After enabling the Intrusion Detection System in IPFire, wait a week or so. Then check the Firewall logs sorted by country [ In the WUI, go to Logs > [FW-Loggraphs (Country)](/configuration/logs/firewall-country) ]. Depending on where your IPFire system is located and who you need to contact for business or personal reasons, you can block significant amounts of hostile traffic from the internet by simply blocking certain countries. This won't prevent a determined attacker in control of multiple systems (using a botnet for example) but it will significantly reduce noise and allow you to focus on items which actually need investigating.
* Do some research and block countries with a high percentage of malicious traffic using the [GeoIP block feature](/configuration/firewall/geoip-block)
Using IPFire's GeoIP feature is the easiest way to make a massive reduction in the amount of malicious traffic probing your network.
### Configure Outgoing Firewall Rules
| Impact | Effort |
|**<span style="color:lime">A. MAJOR</span>**|**<span style="color:crimson">3. HIGH</span>**|
By default IPFire does not restrict (most) types of network traffic going out to the internet from your network. Creating outgoing firewall rules for all traffic on your network makes it difficult for malware to communicate to external servers. This means that it is less likely most malware will be able to steal your valuable information. It may also reduce the chance of malware like this to spread to other systems on your network.
*Note: This requires a high amount of effort and mistakes may prevent devices and PCs from using the internet.*
( FIXME - Instructions for this procedure are yet to be written)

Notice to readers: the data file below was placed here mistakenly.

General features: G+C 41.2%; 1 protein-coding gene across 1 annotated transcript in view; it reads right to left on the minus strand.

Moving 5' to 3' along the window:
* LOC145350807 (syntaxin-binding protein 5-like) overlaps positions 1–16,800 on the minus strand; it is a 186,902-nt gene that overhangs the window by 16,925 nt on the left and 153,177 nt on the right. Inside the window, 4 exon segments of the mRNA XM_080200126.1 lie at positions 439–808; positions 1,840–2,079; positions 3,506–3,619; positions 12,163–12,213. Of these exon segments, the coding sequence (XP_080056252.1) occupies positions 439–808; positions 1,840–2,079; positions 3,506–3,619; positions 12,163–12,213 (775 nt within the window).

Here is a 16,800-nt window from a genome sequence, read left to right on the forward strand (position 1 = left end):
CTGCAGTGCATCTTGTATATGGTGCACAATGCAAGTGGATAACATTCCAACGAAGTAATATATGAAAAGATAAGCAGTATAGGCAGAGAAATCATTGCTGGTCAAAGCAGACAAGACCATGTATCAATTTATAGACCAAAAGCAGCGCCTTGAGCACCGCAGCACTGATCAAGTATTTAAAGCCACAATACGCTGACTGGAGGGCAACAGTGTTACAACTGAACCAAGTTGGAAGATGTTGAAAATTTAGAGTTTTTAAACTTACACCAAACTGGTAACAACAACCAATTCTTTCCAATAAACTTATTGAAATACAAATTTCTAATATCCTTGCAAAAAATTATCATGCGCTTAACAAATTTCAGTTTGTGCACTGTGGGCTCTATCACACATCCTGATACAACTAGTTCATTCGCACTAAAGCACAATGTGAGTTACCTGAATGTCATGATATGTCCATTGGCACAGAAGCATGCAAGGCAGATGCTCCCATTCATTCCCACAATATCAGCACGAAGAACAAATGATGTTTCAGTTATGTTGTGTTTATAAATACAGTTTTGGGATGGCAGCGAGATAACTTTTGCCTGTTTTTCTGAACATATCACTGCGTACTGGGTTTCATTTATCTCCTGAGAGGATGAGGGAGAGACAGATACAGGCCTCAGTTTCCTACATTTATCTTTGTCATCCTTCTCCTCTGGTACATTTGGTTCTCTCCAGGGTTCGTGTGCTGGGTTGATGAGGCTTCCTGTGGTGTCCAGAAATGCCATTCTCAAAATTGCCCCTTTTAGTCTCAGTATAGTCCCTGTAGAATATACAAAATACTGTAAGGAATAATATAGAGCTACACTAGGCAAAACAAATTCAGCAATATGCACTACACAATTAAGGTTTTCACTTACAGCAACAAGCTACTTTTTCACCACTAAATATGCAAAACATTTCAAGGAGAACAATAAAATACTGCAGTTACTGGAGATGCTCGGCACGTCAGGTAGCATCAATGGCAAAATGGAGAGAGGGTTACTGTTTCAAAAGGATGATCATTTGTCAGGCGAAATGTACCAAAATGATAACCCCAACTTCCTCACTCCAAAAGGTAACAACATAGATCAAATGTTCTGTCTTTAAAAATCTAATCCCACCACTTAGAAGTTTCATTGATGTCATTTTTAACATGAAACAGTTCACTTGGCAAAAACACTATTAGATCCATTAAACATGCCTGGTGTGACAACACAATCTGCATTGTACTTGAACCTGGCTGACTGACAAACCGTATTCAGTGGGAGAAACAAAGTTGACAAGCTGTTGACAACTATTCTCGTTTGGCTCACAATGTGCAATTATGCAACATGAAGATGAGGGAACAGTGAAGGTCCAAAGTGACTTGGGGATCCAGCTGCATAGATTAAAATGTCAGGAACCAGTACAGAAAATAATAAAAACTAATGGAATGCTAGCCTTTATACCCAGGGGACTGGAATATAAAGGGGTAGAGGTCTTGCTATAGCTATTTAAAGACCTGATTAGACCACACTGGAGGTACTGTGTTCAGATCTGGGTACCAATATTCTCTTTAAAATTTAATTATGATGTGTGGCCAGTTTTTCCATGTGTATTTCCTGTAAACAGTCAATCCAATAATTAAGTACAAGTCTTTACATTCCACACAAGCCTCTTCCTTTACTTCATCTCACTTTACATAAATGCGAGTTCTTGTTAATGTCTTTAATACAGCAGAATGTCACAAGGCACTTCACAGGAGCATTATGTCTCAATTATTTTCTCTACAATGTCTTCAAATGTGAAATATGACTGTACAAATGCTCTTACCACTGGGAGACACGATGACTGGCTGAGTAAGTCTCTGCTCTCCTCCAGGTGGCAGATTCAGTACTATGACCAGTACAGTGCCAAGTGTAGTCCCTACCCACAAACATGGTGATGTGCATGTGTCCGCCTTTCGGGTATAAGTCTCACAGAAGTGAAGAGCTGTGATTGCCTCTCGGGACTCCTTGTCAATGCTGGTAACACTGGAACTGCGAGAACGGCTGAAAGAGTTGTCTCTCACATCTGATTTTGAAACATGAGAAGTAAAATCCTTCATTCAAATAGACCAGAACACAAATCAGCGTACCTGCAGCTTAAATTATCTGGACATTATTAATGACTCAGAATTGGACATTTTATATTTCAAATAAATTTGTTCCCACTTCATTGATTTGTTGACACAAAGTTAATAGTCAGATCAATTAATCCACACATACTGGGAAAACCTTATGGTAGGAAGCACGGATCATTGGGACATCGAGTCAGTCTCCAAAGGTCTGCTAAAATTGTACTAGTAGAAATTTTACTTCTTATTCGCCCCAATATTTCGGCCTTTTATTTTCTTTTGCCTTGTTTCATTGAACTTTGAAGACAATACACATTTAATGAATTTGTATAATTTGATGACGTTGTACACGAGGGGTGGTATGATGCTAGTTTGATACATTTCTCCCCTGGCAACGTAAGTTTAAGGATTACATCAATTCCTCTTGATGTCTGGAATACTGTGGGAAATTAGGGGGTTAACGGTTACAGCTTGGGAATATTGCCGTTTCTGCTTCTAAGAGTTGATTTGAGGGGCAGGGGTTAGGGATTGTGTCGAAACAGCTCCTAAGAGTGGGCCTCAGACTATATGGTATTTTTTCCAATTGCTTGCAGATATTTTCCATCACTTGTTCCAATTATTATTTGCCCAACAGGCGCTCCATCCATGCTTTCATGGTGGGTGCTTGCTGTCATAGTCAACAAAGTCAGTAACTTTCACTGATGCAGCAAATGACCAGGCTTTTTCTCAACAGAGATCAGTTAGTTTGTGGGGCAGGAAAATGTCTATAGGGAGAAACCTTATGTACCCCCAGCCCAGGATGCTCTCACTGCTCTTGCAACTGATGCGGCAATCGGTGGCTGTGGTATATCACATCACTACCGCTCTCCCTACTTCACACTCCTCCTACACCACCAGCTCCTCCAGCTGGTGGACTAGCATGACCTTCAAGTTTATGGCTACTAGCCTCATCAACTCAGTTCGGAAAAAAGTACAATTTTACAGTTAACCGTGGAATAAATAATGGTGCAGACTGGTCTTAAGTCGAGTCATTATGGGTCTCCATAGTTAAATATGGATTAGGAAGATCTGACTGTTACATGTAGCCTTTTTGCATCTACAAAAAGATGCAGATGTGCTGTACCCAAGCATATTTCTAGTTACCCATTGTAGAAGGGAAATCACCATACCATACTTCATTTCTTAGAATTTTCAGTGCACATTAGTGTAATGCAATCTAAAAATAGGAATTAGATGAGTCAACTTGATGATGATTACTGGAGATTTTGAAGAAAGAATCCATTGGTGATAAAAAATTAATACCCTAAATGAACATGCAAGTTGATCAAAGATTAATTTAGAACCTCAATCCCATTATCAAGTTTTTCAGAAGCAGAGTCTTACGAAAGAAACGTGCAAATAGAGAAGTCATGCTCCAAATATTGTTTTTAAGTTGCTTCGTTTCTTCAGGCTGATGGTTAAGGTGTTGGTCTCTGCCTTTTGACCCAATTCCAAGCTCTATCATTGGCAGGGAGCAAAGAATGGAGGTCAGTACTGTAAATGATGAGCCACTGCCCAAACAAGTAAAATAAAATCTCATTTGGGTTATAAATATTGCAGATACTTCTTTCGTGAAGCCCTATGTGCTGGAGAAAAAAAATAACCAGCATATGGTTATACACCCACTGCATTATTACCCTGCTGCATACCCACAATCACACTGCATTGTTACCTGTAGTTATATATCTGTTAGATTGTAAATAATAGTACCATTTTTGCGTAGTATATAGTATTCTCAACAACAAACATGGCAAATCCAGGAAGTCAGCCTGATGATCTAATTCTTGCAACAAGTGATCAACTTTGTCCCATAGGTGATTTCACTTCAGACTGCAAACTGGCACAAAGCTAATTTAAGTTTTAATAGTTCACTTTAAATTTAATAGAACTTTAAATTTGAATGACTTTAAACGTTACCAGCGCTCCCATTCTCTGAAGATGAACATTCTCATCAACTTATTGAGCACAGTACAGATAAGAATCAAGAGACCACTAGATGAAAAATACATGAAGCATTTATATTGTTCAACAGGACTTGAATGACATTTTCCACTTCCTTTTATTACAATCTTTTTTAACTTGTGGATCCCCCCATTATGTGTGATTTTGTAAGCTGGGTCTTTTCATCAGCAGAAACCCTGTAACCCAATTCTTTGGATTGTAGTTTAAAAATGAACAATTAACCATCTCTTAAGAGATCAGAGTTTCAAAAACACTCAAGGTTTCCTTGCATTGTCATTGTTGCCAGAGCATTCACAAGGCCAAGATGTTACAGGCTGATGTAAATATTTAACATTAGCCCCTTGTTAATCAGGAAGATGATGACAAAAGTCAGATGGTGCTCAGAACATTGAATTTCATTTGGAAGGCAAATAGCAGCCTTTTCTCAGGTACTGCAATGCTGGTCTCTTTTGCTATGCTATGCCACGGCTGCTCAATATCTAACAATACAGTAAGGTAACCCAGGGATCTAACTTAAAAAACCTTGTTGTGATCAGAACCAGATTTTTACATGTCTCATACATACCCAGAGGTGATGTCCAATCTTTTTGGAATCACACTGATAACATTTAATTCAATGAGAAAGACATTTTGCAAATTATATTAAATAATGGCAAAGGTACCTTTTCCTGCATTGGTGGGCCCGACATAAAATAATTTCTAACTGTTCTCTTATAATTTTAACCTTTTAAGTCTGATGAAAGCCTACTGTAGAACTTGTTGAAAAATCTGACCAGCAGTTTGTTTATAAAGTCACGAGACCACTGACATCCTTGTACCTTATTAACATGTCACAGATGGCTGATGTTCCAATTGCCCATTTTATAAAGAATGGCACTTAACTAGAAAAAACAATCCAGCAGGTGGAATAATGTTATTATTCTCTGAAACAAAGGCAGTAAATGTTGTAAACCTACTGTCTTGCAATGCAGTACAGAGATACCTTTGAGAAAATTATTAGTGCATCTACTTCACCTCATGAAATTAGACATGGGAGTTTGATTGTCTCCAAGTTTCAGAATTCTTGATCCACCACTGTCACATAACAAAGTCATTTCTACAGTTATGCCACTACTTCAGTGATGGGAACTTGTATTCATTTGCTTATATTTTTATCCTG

* Follow this procedure to monitor all your internet traffic over a period of time (to establish a baseline)
* Based on what was recorded, create outgoing firewall rules to allow normal traffic
* Deny all other traffic
### Install Rootkit Hunter
| Impact | Effort |
|**<span style="color:mediumseagreen">B. SIGNIFICANT</span>**|**<span style="color:coral">2. MEDIUM</span>**|
[RootKit Hunter](https://en.wikipedia.org/wiki/rkhunter) (or rkhunter) is a UNIX shell utility which scans Linux systems for [rootkits](https://en.wikipedia.org/wiki/Rootkit), [backdoors](https://en.wikipedia.org/wiki/Backdoor_(computing)) and possible local [exploits](https://en.wikipedia.org/wiki/Exploit_(computer_security)). Although it is not currently packaged in as an IPFire Addon, it can be [](manually installed (instructions coming!)) and used to perform a scan on a nightly basis, sending the results to an administrator's email account.
* Install [](rkhunter ( FIXME instructions coming!)) for IPFire
* Configure to run from a daily fcron script and to send email results to an administrator
### Use SquidClamAV
| Impact | Effort |
|**<span style="color:darkseagreen">C. MINOR</span>**|**<span style="color:orangered">1. LOW</span>**|
It is ideal to use the built-in Squid web proxy to control your internet access, even if you have a low-power system. When doing so, for a very small benefit, install and enable the free ClamAV virus scanner which can scan for viruses in files downloaded through the proxy. Files which are downloaded from an encrypted website (HTTPS) cannot be scanned.